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Maps of Sorrow

Migration and Music in the Construction of Pre-Colonial AfroAsia

Sumangala Damodaran, Ari Sitas

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Maps of Sorrow

The book takes readers through the polycentric world of the pre-colonial period in AfroAsia, which involved systems, processes and interactions that were interconnected through trade, slavery and migration. It was also punctuated by the movement of symbolic forms like music, crafting long-distance aesthetic acuities and constellations that reflected the interconnections but were also in deep interaction with local and regional contexts. Music and musicality are primary entry points into uncovering these connections. Combining original research from a multi-institutional project titled ‘Recentring AfroAsia: Musical and Human Migrations, 700–1500 AD’ with conceptual analysis, the book weaves the story first through a chapter describing the travels of a fictional character, Garai, who traverses various parts of the AfroAsian world in different periods, from Mapungubwe in southern Africa to the distant worlds of northern Africa, southern Spain and India, and back to southern Africa. In two chapters that follow, readers are taken through the historical and theoretical consequences of this research, and the methodological difficulties and breakthroughs that the research entails. A fourth chapter identifies and describes the different categories of music and associated communities of performers that appear to suggest historical connections around some of the routes of the Silk Road, the Indian Ocean trade routes, and various other smaller, water-based or land-based routes, and the circumstances that resulted in their development.

Ari Sitas

Ari Sitas is a poet, dramatist, activist and sociologist. He was at the core of the transformation of Labour Studies, of popular and theatre work, and a range of cultural initiatives in South Africa. He has been awarded the highest honour bequeathed to South Africans for his scientific and creative work, the Order of Mapungubwe. In 2016, he was the inaugural Bhagat Singh Chair at Jawaharlal Nehru University, New Delhi, India. He is an Emeritus Professor at the University of Cape Town and a Gutenberg Chair at the University of Strasbourg.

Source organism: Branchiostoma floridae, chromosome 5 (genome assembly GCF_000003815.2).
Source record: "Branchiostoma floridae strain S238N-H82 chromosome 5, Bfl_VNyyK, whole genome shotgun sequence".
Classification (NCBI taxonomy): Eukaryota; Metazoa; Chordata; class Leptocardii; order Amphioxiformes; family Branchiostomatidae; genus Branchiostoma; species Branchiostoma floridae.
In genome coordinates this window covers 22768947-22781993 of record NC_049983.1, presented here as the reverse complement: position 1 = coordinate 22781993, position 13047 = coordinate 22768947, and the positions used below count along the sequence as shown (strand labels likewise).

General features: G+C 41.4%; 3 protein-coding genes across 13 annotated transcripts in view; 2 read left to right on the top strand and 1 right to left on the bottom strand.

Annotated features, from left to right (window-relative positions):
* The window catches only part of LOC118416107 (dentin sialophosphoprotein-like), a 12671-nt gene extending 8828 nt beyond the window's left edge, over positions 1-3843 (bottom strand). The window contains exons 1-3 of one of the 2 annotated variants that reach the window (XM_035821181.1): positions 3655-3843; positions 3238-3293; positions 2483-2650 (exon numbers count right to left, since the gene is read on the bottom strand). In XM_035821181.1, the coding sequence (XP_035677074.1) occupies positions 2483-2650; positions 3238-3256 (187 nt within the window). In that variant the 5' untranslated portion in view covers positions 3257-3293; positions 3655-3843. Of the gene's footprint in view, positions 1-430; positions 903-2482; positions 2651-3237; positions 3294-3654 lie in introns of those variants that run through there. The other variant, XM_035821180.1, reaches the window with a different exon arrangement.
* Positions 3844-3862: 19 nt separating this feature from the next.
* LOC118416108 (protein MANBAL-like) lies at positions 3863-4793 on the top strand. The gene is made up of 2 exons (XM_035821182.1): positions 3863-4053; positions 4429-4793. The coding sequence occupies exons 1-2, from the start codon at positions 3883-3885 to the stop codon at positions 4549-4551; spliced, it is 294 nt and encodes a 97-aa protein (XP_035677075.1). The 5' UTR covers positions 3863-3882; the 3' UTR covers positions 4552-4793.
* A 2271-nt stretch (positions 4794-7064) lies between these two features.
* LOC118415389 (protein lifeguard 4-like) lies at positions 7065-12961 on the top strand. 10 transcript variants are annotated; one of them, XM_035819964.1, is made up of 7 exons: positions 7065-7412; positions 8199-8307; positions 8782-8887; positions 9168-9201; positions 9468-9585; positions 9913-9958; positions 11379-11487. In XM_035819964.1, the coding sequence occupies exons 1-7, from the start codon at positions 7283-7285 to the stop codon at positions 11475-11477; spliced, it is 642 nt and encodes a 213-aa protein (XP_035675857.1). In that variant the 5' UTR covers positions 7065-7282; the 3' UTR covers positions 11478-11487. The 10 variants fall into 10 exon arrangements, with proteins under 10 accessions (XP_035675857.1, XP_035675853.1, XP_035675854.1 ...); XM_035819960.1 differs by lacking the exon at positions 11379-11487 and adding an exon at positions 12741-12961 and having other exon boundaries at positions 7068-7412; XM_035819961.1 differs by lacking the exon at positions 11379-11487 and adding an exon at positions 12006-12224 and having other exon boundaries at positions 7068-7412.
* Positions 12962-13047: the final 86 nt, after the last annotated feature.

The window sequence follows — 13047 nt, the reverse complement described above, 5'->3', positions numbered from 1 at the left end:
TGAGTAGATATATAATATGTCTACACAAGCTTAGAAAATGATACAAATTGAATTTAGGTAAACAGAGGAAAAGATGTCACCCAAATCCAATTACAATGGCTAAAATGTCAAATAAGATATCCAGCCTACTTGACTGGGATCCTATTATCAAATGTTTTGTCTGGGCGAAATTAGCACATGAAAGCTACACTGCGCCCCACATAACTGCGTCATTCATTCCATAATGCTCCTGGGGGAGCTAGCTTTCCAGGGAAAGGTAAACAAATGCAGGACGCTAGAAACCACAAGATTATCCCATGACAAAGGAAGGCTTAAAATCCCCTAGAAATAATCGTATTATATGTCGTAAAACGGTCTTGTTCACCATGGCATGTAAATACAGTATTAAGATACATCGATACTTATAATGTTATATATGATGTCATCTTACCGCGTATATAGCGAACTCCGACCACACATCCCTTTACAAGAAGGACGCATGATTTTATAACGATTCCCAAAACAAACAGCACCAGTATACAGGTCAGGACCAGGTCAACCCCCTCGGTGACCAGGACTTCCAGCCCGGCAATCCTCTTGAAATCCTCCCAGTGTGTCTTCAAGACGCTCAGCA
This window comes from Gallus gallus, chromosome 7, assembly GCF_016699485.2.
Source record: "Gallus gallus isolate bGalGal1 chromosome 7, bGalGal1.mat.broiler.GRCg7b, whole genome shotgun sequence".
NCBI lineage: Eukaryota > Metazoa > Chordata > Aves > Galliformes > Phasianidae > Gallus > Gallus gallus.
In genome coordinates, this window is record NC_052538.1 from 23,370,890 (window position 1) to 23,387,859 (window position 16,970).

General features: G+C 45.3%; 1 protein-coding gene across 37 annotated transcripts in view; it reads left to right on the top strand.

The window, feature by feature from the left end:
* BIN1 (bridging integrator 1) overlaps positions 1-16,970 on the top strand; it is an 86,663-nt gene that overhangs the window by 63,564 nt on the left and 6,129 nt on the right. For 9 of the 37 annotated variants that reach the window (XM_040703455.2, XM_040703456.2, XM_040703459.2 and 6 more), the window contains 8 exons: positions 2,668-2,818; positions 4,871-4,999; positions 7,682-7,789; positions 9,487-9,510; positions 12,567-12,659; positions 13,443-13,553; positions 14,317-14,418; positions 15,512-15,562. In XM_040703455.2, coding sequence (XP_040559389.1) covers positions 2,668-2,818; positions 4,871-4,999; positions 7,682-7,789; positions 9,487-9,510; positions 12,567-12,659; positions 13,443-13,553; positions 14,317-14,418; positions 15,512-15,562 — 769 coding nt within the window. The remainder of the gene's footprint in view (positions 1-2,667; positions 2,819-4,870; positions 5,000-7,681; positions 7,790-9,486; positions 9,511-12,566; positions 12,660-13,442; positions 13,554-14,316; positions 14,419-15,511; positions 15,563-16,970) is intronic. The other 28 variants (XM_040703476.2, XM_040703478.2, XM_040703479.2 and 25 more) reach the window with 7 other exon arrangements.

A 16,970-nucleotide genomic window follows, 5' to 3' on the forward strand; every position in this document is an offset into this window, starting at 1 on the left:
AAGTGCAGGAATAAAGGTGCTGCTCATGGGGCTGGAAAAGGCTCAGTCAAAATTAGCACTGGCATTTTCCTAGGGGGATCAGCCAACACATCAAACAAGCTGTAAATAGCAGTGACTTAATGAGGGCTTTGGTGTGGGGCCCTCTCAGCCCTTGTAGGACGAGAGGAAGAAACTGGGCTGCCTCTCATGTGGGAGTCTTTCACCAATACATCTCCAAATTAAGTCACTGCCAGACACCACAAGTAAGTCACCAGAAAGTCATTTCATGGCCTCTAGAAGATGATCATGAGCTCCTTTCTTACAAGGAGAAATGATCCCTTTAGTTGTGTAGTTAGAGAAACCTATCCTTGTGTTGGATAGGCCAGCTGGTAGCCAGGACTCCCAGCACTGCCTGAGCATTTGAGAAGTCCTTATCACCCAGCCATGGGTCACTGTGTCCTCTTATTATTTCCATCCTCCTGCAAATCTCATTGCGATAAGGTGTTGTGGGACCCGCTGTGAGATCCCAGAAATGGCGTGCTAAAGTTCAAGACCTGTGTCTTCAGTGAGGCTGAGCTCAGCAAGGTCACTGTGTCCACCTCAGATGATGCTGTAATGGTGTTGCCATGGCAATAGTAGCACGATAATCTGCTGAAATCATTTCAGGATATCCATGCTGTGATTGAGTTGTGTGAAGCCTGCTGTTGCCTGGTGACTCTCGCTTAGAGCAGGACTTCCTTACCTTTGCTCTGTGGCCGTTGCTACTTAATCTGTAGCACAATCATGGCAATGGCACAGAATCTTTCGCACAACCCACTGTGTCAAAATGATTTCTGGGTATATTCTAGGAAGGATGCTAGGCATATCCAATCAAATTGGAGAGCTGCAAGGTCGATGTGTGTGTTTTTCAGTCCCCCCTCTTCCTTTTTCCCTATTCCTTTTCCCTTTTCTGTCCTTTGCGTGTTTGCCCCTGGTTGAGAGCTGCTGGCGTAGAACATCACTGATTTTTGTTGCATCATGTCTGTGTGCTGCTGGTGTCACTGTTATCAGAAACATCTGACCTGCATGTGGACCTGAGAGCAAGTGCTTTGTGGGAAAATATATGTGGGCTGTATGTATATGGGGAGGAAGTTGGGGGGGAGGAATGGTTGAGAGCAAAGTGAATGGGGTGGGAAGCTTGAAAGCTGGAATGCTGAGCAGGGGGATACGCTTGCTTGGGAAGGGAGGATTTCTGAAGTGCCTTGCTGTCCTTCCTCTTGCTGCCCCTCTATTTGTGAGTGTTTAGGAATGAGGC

Sumangala Damodaran

Sumangala Damodaran is a musician and composer who has archived and written about Indian resistance music traditions, and done collaborative performative and scholarly work on music with poets, musicians, and academics. She has undertaken research and documentation of the musical tradition of the Indian People's Theatre Association (IPTA) from the 1940s and 1950s, and has performed extensively from the documented repertoire. She has also collaborated with poets and musicians from South Africa in a project titled 'Insurrections', and is currently engaged in researching the relationship between music and migration, particularly of women in slavery and servitude across centuries and across vast tracts of the globe that were linked through long-distance trade in commodities and symbolic goods. This is a collaborative project between scholars and musicians, and several universities, in Africa and Asia.